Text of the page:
exact determination of what constitutes a "type" is not critical,
either. If a quantity is incorrectly classified, we have style
problem, not a bug.
My thesis discusses in detail the following specific naming rules:
1. Quantities are named by their type possibly followed by a
qualifier. A convenient (and legal) punctuation is recommended to
separate the type and qualifier part of a name. (In C, we use a
capital initial for the qualifier as in rowFirst: row is the type;
First is the qualifier.)
2. Qualifiers distinguish quantities that are of the same type and
that exist within the same naming context. Note that contexts may
include the whole system, a block, a procedure, or a data structure
(for fields), depending on the programming environment. If one of the
"standard qualifiers" is applicable, it should be used. Otherwise, the
programmer can choose the qualifier. The choice should be simple to
make, because the qualifier needs to be unique only within the type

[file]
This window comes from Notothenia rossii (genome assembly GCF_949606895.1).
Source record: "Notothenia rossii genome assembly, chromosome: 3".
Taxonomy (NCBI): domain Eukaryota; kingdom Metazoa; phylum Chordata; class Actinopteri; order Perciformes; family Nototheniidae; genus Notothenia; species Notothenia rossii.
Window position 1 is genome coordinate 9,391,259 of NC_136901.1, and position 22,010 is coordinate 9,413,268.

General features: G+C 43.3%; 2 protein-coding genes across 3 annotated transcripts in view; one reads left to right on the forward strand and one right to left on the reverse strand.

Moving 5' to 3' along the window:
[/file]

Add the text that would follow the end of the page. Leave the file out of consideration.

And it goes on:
and within the scope - a set that is expected to be small in most
cases. In rare instances more than one qualifier may appear in a name.
Standard qualifiers and their associated semantics are listed below.
An example is worthwhile: rowLast is a type row value; that is, the
last element in an interval. The definition of "Last" states that the
interval is "closed"; i.e., a loop through the interval should include
rowLast as its last value.
3. Simple types are named by short tags that are chosen by the
programmer. The recommendation that the tags be small is startling to
many programmers. The essential reason for short tags is to make the
implementation of rule 4 realistic. Other reasons are listed below.
4. Names of constructed types should be constructed from the names
of the constituent types. A number of standard schemes for